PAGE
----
Wednesday, July 28, 2010

I Love Guest Bloggers!

You guys know that I love, love, love Anne from AJD+three. She inspires me in so many ways. Possibly the biggest is when I get down about being a full-time working mama and feel stretched to my absolute limit, I can think about her being a full-time working single mama, putting herself through law school. It doesn't get tougher than that, ladies and gents, which is why I feel that this post of hers in particular should not only win some awards, but also be able to be entered as an essay on any job application she is filling out!

Without further ado, ENJOY!


Why “Mom” Should be Considered a Job Asset

First, I want to start off my saying I am honored to guest post for Ali. She is a good friend and a great blogger. I racked my brain for something interesting, witty, funny, and captivating to share with you all today….well, you get this instead, as I have discovered I blog best when I am blogging about what strikes me.

Those of you familiar with my blog know that I am unemployed and I like to keep it real. Reality for me is, I have been job searching for over a year and the “gap” in my employment history has become quite an issue. I am volunteering to plug the hole a bit, but really, employers know that I just can’t find a job.

You know what I think though? I should be permitted to plug that hole with the job title “Stay at Home Mom.” I should be able to write down: “Completed work projects after traditional work hours.” Or maybe: “Mastered multi-tasking amongst multiple high priority tasks with a high rate of success.” How about: “Obtained good results working with high demand clients.” Those are all necessary, useful and impressive job skills, right?

Well, unfortunately, in my profession and in many others, being a stay at home mom not held in a positive light. In my field specifically, as an attorney, many firms consider having a family to be a negative attribute, as that family may take time away from working. Despite working a job that often is done thanklessly and without pay (aside from the unemployment, of course), I cannot say that I have worked during this past year. I simply must leave that year blank.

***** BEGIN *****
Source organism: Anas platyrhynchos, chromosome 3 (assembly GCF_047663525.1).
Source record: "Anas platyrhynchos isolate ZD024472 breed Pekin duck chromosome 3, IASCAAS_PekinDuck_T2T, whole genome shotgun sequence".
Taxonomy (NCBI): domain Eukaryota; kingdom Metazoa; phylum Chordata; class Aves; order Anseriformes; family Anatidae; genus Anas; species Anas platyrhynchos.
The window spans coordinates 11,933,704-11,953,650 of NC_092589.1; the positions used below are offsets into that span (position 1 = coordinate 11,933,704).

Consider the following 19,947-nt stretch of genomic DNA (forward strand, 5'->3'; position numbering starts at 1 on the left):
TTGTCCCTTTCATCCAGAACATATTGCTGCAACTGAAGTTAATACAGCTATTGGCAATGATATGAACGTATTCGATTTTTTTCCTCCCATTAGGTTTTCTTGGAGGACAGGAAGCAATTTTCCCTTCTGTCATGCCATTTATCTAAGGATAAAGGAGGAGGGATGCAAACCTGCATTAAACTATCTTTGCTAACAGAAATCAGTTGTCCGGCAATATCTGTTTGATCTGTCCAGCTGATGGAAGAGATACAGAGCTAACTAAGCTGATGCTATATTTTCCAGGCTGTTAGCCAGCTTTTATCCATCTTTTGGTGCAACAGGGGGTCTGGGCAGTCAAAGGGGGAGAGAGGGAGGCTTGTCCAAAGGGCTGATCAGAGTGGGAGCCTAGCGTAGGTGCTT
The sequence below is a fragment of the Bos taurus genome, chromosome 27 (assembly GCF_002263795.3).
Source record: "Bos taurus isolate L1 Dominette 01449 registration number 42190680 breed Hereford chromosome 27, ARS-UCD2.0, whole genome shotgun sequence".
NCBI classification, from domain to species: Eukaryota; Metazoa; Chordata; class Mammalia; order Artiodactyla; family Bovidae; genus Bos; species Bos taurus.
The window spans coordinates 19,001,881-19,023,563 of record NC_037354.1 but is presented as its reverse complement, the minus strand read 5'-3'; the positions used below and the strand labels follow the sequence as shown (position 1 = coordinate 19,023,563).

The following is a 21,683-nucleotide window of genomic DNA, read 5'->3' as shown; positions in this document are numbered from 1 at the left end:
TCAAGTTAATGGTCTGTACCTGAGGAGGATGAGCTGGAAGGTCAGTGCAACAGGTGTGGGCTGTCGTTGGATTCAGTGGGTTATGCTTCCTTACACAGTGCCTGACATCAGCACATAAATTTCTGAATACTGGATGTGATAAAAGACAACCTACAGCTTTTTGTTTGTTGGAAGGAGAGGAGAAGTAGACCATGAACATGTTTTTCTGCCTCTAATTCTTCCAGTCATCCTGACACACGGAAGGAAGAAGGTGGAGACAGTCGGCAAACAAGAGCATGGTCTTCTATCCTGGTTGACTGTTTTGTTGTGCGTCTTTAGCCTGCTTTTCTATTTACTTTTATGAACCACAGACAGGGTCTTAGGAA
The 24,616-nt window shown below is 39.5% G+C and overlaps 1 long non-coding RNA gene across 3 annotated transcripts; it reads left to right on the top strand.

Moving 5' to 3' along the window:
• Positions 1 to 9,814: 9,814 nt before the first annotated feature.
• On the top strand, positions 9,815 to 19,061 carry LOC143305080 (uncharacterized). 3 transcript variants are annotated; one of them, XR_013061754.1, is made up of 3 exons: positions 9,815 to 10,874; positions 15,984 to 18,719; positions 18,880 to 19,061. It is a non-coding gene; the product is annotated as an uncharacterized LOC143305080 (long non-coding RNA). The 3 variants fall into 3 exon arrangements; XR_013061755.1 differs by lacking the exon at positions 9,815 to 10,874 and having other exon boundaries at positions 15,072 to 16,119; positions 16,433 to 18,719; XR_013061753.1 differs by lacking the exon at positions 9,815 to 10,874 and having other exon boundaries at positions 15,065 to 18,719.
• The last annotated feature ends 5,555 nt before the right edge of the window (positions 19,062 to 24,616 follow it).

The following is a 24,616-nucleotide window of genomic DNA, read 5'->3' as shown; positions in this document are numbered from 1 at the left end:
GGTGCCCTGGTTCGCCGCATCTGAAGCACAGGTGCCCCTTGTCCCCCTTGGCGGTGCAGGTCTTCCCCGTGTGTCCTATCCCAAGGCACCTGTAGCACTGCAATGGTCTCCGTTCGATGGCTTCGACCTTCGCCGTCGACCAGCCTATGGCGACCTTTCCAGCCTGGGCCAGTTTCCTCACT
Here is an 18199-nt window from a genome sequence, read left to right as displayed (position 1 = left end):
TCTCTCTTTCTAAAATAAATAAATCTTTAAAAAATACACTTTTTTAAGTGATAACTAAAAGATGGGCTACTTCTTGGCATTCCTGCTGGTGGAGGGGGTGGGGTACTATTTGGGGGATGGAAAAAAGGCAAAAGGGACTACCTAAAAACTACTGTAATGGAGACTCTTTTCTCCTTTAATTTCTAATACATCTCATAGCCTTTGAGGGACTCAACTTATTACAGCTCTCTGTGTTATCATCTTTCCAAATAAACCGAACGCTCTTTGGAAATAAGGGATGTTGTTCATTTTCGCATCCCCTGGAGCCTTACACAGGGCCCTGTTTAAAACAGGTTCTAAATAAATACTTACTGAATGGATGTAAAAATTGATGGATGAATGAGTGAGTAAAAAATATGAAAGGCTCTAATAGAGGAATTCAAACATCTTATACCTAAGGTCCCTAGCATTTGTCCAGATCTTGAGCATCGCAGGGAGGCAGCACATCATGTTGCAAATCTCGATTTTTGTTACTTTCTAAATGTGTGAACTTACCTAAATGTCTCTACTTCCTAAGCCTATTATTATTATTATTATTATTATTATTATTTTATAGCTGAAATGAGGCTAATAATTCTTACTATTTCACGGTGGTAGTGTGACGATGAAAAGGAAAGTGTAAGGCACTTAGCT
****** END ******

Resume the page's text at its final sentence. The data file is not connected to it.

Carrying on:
How screwed up is this? I know all moms, those who work from home, stay at home, work outside of the home, work very hard to maintain their homes, raise their children, be good wives or partners and still keep a part of themselves. I find it really difficult to fathom why work as important as child rearing is often not considered valuable work experience or history to hiring managers out there.

I am not naive enough to believe “you and I can change the world” or anything of that sort. I know that when I wake up tomorrow that my resume will still end in June 2009. But I also know that I appreciate my accomplishments. I have learned a great deal from staying at home. I have gained many hard to acquire skills.

So to me, those skills, my friends, are job assets.


  1. They ARE job assets. I can't even explain to employers how much work it takes to be a mom and how much more challenging it is than a "job" in many ways. Too bad you can't claim to have been running a small business.

  2. I wish I could insert the thumbs up emoticon here.

  3. Can I get an Ayyyy-meeee-yun???